Daily Archives: December 8, 2021

This Dirty Savinelli Oscar Aged Briar 616 Came Alive During the Restoration


Blog by Steve Laug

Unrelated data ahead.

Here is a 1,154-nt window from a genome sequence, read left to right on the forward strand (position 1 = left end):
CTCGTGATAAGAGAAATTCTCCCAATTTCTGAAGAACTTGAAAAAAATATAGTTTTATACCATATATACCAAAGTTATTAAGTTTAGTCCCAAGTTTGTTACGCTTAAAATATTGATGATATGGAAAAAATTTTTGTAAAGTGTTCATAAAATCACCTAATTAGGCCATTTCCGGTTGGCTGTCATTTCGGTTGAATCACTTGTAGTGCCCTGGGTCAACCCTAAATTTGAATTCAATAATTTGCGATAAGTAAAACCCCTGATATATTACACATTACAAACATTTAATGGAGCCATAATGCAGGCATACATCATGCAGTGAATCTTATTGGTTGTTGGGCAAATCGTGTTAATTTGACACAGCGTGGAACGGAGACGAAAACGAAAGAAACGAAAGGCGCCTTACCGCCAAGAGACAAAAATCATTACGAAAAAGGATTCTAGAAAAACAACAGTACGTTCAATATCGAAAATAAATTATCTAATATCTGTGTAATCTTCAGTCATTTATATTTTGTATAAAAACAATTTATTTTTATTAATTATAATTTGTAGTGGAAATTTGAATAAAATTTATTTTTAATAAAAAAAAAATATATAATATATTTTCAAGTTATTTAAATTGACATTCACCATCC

I went through my box of pipes that needed to be restored and came across this interesting looking chunky Bent Billiard with a smooth rim top. The bowl and the shank were rusticated with a tight pattern approximating a sandblast finish that feels great in the hand. I was really interested in what it would look like once it was finished. The pipe came to us back in 2017 from an antique store in Stevensville, Montana, USA. It was stamped on a smooth panel on the underside of the shank. It read Oscar [over] Aged Briar. That was followed by a Savinelli S shield and the shape number 616 [over] Italy. The finish was very dirty with ground in oils and dirt. At the junction of the heel of the bowl and panel with the stamping there was some thick putty like substance that was almost like dried wood glue and nasty looking. The bowl had a thick cake in it that overflowed with lava on the rim top and down the sides of the cap. The thick vulcanite taper stem was lightly oxidized and had tooth marks on the surface of the stem and the button itself on both sides. There was also some sticky residue around the stem next to the shank. It was a dirty pipe but it had some amazing potential that shone through the dirt and debris. Jeff took photos of the pipe before he started his clean up. Jeff took a photo of the rim top to show the thick cake in the bowl and the thick lava coat and scratches on the rim top. The exterior looked dull and lifeless but still we both saw something. He took photos of the top and underside of the stem to show the oxidation, calcification and tooth damage on both sides of the stem surface and button. He took photos of the dirty rustication on the heel and sides of the bowl to show the pattern of the finish and the beauty of the briar. It really is very nice.He captured the dried wood glue on the heel of the bowl on the area between the smooth panel and the heel. It is hard to know what is going on there. We will know more once it is cleaned.He took photos of the stamping on the pipe. It was on the underside of the shank and was clear and readable as noted above. I turned to Pipephil’s site (http://pipephil.eu/logos/en/logo-savinelli3.html) to have a look at the Savinelli Oscar. There was no new information there however I did learn that the Oscar often had fills in the briar so it helped to clarify the patch on the bottom of the bowl/shank.Pipedia has a great history of the brand that is worth a read if you have not already read it (https://pipedia.org/wiki/Savinelli). It is brief and pointed. There is also a great shape chart on the site. I have circled the 616 in red in the chart below.